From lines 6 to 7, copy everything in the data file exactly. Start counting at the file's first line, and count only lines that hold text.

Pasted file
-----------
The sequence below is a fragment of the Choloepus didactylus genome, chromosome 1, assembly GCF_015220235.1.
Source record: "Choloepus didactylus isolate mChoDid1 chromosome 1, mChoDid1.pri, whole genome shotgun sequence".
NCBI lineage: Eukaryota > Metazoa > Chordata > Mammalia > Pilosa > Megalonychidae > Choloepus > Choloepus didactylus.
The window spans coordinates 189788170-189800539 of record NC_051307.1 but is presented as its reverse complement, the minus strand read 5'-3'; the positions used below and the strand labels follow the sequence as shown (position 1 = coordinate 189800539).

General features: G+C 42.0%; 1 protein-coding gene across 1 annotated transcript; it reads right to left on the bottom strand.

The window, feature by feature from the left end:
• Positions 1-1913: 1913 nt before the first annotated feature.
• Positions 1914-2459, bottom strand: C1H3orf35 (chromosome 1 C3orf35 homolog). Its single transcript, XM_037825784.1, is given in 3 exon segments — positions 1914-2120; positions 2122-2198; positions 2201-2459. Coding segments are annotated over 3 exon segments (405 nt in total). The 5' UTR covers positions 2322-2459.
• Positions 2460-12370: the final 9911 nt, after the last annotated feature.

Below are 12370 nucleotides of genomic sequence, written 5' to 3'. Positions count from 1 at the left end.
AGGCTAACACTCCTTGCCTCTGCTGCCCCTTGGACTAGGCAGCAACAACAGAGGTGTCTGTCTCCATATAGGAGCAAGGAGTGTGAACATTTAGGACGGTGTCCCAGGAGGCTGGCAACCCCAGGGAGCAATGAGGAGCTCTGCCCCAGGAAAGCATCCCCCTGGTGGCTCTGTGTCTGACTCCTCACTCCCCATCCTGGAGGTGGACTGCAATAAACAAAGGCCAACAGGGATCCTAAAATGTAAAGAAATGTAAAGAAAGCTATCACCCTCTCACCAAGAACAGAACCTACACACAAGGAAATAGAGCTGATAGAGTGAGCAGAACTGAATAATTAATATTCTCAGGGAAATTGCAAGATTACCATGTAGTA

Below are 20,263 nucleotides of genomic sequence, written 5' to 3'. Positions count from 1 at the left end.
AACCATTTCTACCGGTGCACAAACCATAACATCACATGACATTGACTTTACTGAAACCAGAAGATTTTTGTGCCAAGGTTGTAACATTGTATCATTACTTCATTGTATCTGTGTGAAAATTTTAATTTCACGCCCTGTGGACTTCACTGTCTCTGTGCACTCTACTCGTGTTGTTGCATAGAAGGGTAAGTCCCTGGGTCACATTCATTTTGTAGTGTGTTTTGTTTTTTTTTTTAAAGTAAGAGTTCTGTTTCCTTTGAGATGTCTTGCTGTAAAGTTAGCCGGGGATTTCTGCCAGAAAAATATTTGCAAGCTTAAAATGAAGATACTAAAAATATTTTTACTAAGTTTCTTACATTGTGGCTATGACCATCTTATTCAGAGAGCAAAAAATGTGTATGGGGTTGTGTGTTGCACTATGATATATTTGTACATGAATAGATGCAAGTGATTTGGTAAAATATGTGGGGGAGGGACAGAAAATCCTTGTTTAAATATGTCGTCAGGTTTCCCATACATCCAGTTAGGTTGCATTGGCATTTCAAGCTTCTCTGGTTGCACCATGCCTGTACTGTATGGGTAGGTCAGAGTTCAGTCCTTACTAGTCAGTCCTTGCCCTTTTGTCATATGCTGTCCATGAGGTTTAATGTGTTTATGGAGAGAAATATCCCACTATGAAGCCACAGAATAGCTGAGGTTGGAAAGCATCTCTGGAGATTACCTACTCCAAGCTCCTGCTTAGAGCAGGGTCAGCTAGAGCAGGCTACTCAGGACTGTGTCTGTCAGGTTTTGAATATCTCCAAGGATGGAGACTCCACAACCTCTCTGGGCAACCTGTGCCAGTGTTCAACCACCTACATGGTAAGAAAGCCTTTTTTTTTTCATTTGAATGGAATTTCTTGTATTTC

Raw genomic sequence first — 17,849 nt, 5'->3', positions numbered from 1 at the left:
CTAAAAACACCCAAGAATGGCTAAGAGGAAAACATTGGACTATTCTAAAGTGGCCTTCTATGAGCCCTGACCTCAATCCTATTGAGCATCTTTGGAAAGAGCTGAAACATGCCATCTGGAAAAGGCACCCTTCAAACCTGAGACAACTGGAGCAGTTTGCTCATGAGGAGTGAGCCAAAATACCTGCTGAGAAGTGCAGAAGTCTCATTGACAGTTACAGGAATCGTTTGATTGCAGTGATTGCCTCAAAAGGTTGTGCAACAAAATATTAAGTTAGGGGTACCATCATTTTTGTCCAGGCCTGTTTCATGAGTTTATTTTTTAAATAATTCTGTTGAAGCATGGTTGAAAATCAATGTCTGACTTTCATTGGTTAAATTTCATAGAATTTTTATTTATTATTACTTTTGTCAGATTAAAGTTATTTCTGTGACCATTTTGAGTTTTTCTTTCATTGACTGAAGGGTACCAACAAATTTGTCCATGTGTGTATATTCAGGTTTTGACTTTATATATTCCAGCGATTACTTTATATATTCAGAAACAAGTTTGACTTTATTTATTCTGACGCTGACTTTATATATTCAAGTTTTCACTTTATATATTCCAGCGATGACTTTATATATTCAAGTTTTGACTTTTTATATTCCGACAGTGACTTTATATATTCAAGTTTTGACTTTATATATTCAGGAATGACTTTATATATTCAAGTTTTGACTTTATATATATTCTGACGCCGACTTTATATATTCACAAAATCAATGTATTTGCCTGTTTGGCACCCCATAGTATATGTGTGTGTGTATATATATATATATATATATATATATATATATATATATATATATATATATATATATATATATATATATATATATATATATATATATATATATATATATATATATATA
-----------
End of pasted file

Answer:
The window, feature by feature from the left end:
• Positions 1-1913: 1913 nt before the first annotated feature.